“We are currently awaiting evidence for review,” she said.

Loughry’s interest was sparked when her son, Dan Loughry, learned to dive.

“When your kids get older, you lose them. I thought we would have something in common. And it worked,” she said.

Soon after, at the age of 50, she became a founding member of the West Penn Scuba Divers.

Since then, she’s strapped on her body suit, fins, air tank and other gear and explored oceans around the globe.

“I circumnavigated the world. I’ve been to 52 countries and went diving in most of them,” she said.

Several other family members also scuba dive; her husband, the late Harry Loughry, was an exception.

“He said water was for drinking and washing only,” she quipped.

He enjoyed traveling, and the two of them visited numerous international and domestic locales.

Photographs she’s shot, from the Egyptian Pyramids to sharks in the Bahamas to a rhinoceros in Africa, line one wall in her home.

Some have won photo contests and been published in airline magazines, she said.

Loughry may have come by her sense of adventure and work ethic from her father, Elmer Ashbaugh.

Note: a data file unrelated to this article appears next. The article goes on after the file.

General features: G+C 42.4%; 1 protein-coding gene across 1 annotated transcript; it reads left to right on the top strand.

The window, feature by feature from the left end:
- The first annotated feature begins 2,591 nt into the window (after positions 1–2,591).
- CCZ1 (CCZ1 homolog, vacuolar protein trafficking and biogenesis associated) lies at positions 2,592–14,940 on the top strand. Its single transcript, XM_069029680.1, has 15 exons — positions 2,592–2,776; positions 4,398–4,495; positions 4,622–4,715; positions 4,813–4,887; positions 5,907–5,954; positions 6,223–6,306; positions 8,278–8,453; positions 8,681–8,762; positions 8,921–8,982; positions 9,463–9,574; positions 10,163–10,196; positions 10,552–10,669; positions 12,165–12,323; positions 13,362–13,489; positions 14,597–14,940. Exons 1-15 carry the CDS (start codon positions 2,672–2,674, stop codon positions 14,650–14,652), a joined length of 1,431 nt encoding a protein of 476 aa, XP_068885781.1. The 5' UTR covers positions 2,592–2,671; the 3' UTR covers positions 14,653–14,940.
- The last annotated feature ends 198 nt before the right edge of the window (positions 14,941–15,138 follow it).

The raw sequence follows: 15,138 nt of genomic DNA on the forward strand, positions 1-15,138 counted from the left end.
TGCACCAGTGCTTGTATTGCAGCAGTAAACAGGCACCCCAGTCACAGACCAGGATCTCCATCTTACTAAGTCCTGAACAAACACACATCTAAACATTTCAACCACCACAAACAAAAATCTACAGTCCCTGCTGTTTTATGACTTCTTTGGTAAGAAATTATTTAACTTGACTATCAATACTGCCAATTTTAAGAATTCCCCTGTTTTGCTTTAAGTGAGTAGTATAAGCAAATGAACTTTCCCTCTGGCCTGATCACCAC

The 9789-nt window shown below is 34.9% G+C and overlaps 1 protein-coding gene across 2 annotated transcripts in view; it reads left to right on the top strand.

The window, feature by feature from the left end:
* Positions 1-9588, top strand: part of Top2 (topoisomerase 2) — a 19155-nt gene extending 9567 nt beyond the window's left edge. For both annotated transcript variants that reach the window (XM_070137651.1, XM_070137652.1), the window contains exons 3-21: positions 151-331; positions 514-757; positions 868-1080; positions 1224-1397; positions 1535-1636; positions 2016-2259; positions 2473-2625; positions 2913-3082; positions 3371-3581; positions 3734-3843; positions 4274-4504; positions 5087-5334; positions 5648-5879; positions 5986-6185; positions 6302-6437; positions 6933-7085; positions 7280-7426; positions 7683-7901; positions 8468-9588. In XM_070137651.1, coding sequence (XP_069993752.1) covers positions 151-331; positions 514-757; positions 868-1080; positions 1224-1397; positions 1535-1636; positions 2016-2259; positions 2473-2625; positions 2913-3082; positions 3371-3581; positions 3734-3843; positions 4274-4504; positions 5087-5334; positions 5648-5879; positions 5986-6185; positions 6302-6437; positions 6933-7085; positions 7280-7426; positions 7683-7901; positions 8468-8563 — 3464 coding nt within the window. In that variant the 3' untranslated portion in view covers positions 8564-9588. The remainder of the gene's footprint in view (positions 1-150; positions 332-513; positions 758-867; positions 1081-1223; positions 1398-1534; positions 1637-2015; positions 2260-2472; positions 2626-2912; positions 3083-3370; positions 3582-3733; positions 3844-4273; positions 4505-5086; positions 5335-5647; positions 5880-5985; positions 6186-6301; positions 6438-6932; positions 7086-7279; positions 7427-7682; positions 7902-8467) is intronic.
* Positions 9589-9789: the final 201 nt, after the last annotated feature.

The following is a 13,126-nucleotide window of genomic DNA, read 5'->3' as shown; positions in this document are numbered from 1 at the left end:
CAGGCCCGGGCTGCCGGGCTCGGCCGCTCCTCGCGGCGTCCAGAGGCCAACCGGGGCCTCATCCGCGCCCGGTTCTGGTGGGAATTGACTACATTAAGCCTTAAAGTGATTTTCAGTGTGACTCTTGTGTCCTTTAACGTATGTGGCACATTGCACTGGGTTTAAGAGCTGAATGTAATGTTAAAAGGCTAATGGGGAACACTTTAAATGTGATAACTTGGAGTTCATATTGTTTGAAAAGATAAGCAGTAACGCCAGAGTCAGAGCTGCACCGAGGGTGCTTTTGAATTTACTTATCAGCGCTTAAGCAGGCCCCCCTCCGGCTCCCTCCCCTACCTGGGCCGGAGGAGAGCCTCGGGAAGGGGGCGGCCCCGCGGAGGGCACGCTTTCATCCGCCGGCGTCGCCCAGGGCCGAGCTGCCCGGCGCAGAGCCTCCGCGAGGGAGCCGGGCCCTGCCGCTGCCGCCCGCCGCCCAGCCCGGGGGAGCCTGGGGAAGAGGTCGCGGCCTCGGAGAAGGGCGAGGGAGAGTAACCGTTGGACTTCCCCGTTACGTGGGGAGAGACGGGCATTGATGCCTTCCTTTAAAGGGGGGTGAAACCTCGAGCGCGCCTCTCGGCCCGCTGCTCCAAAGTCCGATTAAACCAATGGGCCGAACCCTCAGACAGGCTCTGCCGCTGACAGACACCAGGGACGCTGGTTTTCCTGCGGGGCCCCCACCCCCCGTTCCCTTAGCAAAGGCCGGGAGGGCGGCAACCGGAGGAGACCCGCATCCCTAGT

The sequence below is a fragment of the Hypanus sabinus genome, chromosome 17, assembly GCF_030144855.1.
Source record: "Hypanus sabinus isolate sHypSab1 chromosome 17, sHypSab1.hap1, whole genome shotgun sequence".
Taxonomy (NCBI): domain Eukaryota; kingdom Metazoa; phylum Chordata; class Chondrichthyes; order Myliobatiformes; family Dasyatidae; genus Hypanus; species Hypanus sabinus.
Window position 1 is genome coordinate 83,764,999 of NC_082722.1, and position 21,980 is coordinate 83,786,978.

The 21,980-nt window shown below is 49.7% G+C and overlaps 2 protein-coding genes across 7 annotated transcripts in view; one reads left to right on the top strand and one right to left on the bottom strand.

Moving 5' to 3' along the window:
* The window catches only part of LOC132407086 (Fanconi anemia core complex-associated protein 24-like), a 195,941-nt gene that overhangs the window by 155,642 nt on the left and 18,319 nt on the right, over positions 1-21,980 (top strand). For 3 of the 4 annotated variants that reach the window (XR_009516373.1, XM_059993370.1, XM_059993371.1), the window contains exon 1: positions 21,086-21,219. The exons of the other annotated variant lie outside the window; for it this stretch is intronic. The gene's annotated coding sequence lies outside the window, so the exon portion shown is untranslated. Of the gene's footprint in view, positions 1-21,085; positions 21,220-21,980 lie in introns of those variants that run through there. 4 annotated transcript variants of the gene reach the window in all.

A mechanic during the week, he also was a pilot and had a “little airport” at the family’s Penn Township home, Loughry said. He offered flying lessons and rides to the public on weekends.

“Dad always gave us jobs, not money. I had the job of pumping gas into the planes. He paid me two cents a gallon to pump,” she said.

“When we were learning to drive, he would tell us not to be afraid to go anywhere we wanted to go. He would say, ‘If you get lost, call me and I’ll come get you,’” she said.

A wall map in her home is marked with flags and lined with patches from countries she has visited and dove in, including Costa Rica, Fiji, the Galapagos, Honduras, Cayman Islands and Guam.

A particularly interesting dive has been her deepest, at 133 feet in the Pacific Ocean at Truk Lagoon to see the remnants of Japanese warships, sunk by the U.S. Navy in World War II.

Asked if her family ever expressed concern about continuing to dive at her age, Loughry shrugged and smiled.